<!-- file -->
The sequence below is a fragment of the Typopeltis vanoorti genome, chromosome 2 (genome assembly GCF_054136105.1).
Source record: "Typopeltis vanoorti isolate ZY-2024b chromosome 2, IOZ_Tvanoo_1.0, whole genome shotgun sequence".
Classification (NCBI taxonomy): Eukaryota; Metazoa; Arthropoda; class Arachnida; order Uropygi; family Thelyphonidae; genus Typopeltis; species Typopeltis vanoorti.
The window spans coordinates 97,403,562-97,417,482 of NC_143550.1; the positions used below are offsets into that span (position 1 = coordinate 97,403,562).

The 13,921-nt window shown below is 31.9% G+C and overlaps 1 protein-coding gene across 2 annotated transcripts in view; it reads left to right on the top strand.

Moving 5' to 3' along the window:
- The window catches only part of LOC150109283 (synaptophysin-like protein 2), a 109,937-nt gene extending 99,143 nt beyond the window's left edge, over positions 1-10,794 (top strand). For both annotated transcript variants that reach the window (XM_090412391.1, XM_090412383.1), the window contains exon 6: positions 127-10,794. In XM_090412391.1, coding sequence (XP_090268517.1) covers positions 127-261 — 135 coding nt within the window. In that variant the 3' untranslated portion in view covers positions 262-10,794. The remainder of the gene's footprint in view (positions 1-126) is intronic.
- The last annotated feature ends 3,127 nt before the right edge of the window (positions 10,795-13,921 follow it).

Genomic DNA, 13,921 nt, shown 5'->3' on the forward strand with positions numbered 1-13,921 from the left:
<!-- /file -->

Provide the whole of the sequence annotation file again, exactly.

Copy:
The sequence below is a fragment of the Typopeltis vanoorti genome, chromosome 2 (genome assembly GCF_054136105.1).
Source record: "Typopeltis vanoorti isolate ZY-2024b chromosome 2, IOZ_Tvanoo_1.0, whole genome shotgun sequence".
Classification (NCBI taxonomy): Eukaryota; Metazoa; Arthropoda; class Arachnida; order Uropygi; family Thelyphonidae; genus Typopeltis; species Typopeltis vanoorti.
The window spans coordinates 97,403,562-97,417,482 of NC_143550.1; the positions used below are offsets into that span (position 1 = coordinate 97,403,562).

The 13,921-nt window shown below is 31.9% G+C and overlaps 1 protein-coding gene across 2 annotated transcripts in view; it reads left to right on the top strand.

Moving 5' to 3' along the window:
- The window catches only part of LOC150109283 (synaptophysin-like protein 2), a 109,937-nt gene extending 99,143 nt beyond the window's left edge, over positions 1-10,794 (top strand). For both annotated transcript variants that reach the window (XM_090412391.1, XM_090412383.1), the window contains exon 6: positions 127-10,794. In XM_090412391.1, coding sequence (XP_090268517.1) covers positions 127-261 — 135 coding nt within the window. In that variant the 3' untranslated portion in view covers positions 262-10,794. The remainder of the gene's footprint in view (positions 1-126) is intronic.
- The last annotated feature ends 3,127 nt before the right edge of the window (positions 10,795-13,921 follow it).

Genomic DNA, 13,921 nt, shown 5'->3' on the forward strand with positions numbered 1-13,921 from the left: